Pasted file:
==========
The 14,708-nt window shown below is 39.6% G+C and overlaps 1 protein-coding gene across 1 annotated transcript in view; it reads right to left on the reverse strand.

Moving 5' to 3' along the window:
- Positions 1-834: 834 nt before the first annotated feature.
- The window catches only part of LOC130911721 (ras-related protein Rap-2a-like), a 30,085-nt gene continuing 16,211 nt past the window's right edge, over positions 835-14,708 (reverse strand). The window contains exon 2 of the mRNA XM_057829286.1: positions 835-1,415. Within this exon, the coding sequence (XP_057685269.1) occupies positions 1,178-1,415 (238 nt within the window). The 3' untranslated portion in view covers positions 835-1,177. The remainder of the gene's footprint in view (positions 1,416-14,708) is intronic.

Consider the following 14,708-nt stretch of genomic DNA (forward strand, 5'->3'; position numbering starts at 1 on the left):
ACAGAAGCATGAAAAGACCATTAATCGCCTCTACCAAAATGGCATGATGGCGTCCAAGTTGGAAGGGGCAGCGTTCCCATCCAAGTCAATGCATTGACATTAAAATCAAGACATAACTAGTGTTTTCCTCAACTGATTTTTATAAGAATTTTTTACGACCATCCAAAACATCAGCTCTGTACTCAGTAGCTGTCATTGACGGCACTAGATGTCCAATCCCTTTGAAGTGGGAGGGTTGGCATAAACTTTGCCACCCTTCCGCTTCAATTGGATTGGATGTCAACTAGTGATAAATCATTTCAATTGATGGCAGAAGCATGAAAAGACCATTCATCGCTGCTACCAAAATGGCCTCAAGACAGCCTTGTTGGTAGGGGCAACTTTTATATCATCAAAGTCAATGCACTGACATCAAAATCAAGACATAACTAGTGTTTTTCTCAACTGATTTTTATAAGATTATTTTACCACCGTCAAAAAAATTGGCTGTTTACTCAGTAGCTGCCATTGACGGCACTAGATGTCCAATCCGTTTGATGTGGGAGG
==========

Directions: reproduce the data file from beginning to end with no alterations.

The 14,708-nt window shown below is 39.6% G+C and overlaps 1 protein-coding gene across 1 annotated transcript in view; it reads right to left on the reverse strand.

Moving 5' to 3' along the window:
- Positions 1-834: 834 nt before the first annotated feature.
- The window catches only part of LOC130911721 (ras-related protein Rap-2a-like), a 30,085-nt gene continuing 16,211 nt past the window's right edge, over positions 835-14,708 (reverse strand). The window contains exon 2 of the mRNA XM_057829286.1: positions 835-1,415. Within this exon, the coding sequence (XP_057685269.1) occupies positions 1,178-1,415 (238 nt within the window). The 3' untranslated portion in view covers positions 835-1,177. The remainder of the gene's footprint in view (positions 1,416-14,708) is intronic.

Consider the following 14,708-nt stretch of genomic DNA (forward strand, 5'->3'; position numbering starts at 1 on the left):
ACAGAAGCATGAAAAGACCATTAATCGCCTCTACCAAAATGGCATGATGGCGTCCAAGTTGGAAGGGGCAGCGTTCCCATCCAAGTCAATGCATTGACATTAAAATCAAGACATAACTAGTGTTTTCCTCAACTGATTTTTATAAGAATTTTTTACGACCATCCAAAACATCAGCTCTGTACTCAGTAGCTGTCATTGACGGCACTAGATGTCCAATCCCTTTGAAGTGGGAGGGTTGGCATAAACTTTGCCACCCTTCCGCTTCAATTGGATTGGATGTCAACTAGTGATAAATCATTTCAATTGATGGCAGAAGCATGAAAAGACCATTCATCGCTGCTACCAAAATGGCCTCAAGACAGCCTTGTTGGTAGGGGCAACTTTTATATCATCAAAGTCAATGCACTGACATCAAAATCAAGACATAACTAGTGTTTTTCTCAACTGATTTTTATAAGATTATTTTACCACCGTCAAAAAAATTGGCTGTTTACTCAGTAGCTGCCATTGACGGCACTAGATGTCCAATCCGTTTGATGTGGGAGG